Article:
Adventuring at the Cobble


Another beautiful day with our Cobble Homeschool group! Once at our campsite, we assessed our ever-growing shelter and wondered what to do with the cattails we had cut and hung up to dry. Mats!, I suggested. A loom! suggested Devin. The Cobblers became excited about adding another element of primitive house-making onto their shelter. After snack, we split into two groups: one went adventuring to the most southern point of the Cobble with me, and the others stayed to build fire, make cordage, and start on our cattail loom. 

Shelter Building, Jedi Training, and More


The FOREST Homeschool Group (ages 7 to 13) started our day, after Opening Circle, with a great game of Wolves and Moose, with the FORESTers teaming up to take down the instructors. They had to work together to hunt us (by stealing all three of our bandana tails) without getting tagged. It was a long drawn-out battle! Upon review of the game the students identified several strategies that worked: 1) working as a team 2) using the landscape to their advantage 3) splitting the Moose up. All excellent tried-and-true Wolf strategies!

Bows and Arrows

This week in the FOREST Homeschool program, the students enjoyed a good round of archery, shooting at various targets to win Nature Points (our local non-redeemable yet incentivizing currency). Some archers were refining their posture, release, and skills, while others were learning the ropes. They all had a blast!
Other highlights of our day in the woods:
  • Firelighting
  • A game of Capture the Flag
  • Finding Chicken of the Woods and Turkey Tail mushrooms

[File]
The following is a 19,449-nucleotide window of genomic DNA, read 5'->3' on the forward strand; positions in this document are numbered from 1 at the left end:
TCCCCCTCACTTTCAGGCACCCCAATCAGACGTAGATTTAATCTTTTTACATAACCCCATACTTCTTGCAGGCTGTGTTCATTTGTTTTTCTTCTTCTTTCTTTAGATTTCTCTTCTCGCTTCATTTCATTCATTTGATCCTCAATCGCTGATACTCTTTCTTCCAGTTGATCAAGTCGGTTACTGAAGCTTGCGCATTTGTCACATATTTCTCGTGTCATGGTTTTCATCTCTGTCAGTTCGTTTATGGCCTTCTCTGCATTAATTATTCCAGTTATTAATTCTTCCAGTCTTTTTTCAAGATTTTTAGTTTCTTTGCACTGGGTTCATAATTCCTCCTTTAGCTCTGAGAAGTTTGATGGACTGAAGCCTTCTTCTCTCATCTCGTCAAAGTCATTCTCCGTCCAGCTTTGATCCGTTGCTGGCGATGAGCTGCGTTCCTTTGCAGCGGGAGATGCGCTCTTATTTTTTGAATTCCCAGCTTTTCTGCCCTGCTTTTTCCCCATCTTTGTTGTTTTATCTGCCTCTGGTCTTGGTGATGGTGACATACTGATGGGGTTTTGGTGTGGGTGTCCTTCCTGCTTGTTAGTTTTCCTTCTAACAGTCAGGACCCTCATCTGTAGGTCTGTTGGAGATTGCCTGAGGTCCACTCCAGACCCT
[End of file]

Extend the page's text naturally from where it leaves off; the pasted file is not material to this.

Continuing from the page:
• Spotting a Red-Tail Hawk
  • Finding lots of deer scat and a lay

Homeschool Program at Bartholomew's Cobble Launches the Semester


On the first day of our Homeschool Program at Bartholomew's Cobble, we journeyed across the vast field to our old campsite beneath a grove of towering White Pines, punctuating a beautiful field painted purple and yellow by the flowers of early fall, asters and goldenrods. Quite a few Queen Anne's Lace seeds hitched a ride on our clothing as we cut through the field. The creek flowing by our campsite out of the cattail marsh was completely dry, to our surprise ... more on that later.

First Day of the FOREST Homeschool Program

We began our day with a fun game of agility that we call Bobcat Tag (giving credit to the reflexes of our local wild feline predator). Afterwards, we gathered some goldenrod flowers to create a line between two groups of students, and played a Wild West name game to test ourselves with the new and old names in the group. Two students stood back to back and, on the count of three, turned and called out the name of their "opponent"; those who were quickest on the draw were the winners and "captured" their opponent!